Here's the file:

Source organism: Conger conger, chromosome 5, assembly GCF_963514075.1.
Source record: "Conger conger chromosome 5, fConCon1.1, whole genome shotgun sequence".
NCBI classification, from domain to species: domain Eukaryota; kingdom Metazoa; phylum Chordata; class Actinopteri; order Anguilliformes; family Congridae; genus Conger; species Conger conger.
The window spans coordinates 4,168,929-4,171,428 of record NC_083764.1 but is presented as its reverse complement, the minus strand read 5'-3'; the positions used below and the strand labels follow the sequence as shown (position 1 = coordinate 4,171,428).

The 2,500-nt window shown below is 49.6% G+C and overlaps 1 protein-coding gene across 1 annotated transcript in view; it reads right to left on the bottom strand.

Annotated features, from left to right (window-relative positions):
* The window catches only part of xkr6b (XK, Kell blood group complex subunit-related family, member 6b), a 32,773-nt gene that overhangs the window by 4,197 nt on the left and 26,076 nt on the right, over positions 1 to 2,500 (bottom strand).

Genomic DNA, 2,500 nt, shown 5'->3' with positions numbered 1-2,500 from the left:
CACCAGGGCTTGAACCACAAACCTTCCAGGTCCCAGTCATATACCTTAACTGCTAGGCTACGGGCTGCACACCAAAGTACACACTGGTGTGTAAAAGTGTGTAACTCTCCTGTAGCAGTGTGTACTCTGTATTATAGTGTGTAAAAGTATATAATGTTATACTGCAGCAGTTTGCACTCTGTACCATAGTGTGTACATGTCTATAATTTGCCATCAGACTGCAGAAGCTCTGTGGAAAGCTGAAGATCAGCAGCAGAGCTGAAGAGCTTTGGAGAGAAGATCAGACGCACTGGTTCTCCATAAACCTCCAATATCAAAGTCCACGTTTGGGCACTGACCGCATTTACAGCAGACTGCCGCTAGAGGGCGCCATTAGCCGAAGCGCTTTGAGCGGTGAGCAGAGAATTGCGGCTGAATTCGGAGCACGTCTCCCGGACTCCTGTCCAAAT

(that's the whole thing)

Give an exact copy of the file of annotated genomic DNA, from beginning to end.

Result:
Source organism: Conger conger, chromosome 5, assembly GCF_963514075.1.
Source record: "Conger conger chromosome 5, fConCon1.1, whole genome shotgun sequence".
NCBI classification, from domain to species: domain Eukaryota; kingdom Metazoa; phylum Chordata; class Actinopteri; order Anguilliformes; family Congridae; genus Conger; species Conger conger.
The window spans coordinates 4,168,929-4,171,428 of record NC_083764.1 but is presented as its reverse complement, the minus strand read 5'-3'; the positions used below and the strand labels follow the sequence as shown (position 1 = coordinate 4,171,428).

The 2,500-nt window shown below is 49.6% G+C and overlaps 1 protein-coding gene across 1 annotated transcript in view; it reads right to left on the bottom strand.

Annotated features, from left to right (window-relative positions):
* The window catches only part of xkr6b (XK, Kell blood group complex subunit-related family, member 6b), a 32,773-nt gene that overhangs the window by 4,197 nt on the left and 26,076 nt on the right, over positions 1 to 2,500 (bottom strand).

Genomic DNA, 2,500 nt, shown 5'->3' with positions numbered 1-2,500 from the left:
CACCAGGGCTTGAACCACAAACCTTCCAGGTCCCAGTCATATACCTTAACTGCTAGGCTACGGGCTGCACACCAAAGTACACACTGGTGTGTAAAAGTGTGTAACTCTCCTGTAGCAGTGTGTACTCTGTATTATAGTGTGTAAAAGTATATAATGTTATACTGCAGCAGTTTGCACTCTGTACCATAGTGTGTACATGTCTATAATTTGCCATCAGACTGCAGAAGCTCTGTGGAAAGCTGAAGATCAGCAGCAGAGCTGAAGAGCTTTGGAGAGAAGATCAGACGCACTGGTTCTCCATAAACCTCCAATATCAAAGTCCACGTTTGGGCACTGACCGCATTTACAGCAGACTGCCGCTAGAGGGCGCCATTAGCCGAAGCGCTTTGAGCGGTGAGCAGAGAATTGCGGCTGAATTCGGAGCACGTCTCCCGGACTCCTGTCCAAAT